Section: Linux User's Manual (1)
Updated: 1999 Apr 3
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watch - execute a program periodically, showing output fullscreen
[-dhvt] [-n <seconds>] [--differences[=cumulative]] [--help] [--interval=<seconds>] [--no-title] [--version] <command>
repeatedly, displaying its output (the first screenfull). This allows you to
watch the program output change over time. By default, the program is run
every 2 seconds; use
to specify a different interval.
flag will highlight the differences between successive updates. The
option makes highlighting "sticky", presenting a running display of all
positions that have ever changed. The
option turns off the header showing the interval, command, and current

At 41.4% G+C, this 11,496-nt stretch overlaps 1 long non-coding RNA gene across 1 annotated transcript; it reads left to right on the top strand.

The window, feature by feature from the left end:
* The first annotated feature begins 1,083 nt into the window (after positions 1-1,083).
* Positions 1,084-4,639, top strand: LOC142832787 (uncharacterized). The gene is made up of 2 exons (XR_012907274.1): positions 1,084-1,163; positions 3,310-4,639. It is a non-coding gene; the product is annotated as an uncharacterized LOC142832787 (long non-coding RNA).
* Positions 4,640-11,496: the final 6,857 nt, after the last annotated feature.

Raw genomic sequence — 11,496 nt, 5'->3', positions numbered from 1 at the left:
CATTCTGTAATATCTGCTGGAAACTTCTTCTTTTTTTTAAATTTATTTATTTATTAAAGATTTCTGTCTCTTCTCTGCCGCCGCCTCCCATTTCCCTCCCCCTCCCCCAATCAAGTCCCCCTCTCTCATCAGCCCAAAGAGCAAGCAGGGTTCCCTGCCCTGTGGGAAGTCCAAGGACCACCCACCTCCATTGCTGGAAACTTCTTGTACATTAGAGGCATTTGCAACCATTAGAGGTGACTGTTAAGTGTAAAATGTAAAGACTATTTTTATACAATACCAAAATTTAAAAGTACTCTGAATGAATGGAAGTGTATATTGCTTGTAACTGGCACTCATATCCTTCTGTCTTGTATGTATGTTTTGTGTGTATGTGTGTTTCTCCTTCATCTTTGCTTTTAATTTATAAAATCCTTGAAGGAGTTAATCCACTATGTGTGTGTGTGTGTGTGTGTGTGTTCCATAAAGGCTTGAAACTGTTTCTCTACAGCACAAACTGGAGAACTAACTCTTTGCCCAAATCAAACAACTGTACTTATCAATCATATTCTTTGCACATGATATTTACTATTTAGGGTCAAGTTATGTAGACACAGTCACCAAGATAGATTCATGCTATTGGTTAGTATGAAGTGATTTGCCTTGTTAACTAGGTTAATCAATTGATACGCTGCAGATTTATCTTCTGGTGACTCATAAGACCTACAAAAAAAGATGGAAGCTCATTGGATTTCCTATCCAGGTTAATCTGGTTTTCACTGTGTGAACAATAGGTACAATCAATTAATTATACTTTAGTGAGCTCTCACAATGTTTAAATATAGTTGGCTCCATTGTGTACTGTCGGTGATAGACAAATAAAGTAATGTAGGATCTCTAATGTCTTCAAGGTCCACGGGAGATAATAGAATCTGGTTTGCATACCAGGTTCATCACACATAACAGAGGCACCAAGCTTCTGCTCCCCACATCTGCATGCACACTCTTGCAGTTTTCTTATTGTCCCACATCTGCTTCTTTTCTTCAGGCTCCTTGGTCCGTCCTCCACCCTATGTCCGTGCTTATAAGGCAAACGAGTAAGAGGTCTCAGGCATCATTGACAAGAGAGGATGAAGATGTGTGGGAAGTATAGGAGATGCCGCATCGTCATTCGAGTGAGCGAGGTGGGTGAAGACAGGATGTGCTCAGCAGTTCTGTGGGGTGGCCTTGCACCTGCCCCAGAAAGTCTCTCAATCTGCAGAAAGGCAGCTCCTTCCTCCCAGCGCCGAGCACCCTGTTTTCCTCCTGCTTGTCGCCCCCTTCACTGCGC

time at the top of the display, as well as the following blank line.
will run until interrupted.
is given to "sh -c"
which means that you may need to use extra quoting to get the desired effect.
Note that POSIX option processing is used (i.e., option processing stops at
the first non-option argument). This means that flags after
don't get interpreted by
To watch for mail, you might do
watch -n 60 from
To watch the contents of a directory change, you could use
watch -d ls -l
If you're only interested in files owned by user joe, you might use
watch -d 'ls -l | fgrep joe'
To see the effects of quoting, try these out
watch echo $$
watch echo '$$'
watch echo "'"'$$'"'"
You can watch for your administrator to install the latest kernel with
watch uname -r
Upon terminal resize, the screen will not be correctly repainted until the
next scheduled update. All
highlighting is lost on that update as well.
Non-printing characters are stripped from program output. Use "cat -v" as
part of the command pipeline if you want to see them.
was written by Tony Rems <firstname.lastname@example.org> in 1991, with mods and
corrections by Francois Pinard. It was reworked and new features added by
Mike Coleman <email@example.com> in 1999.
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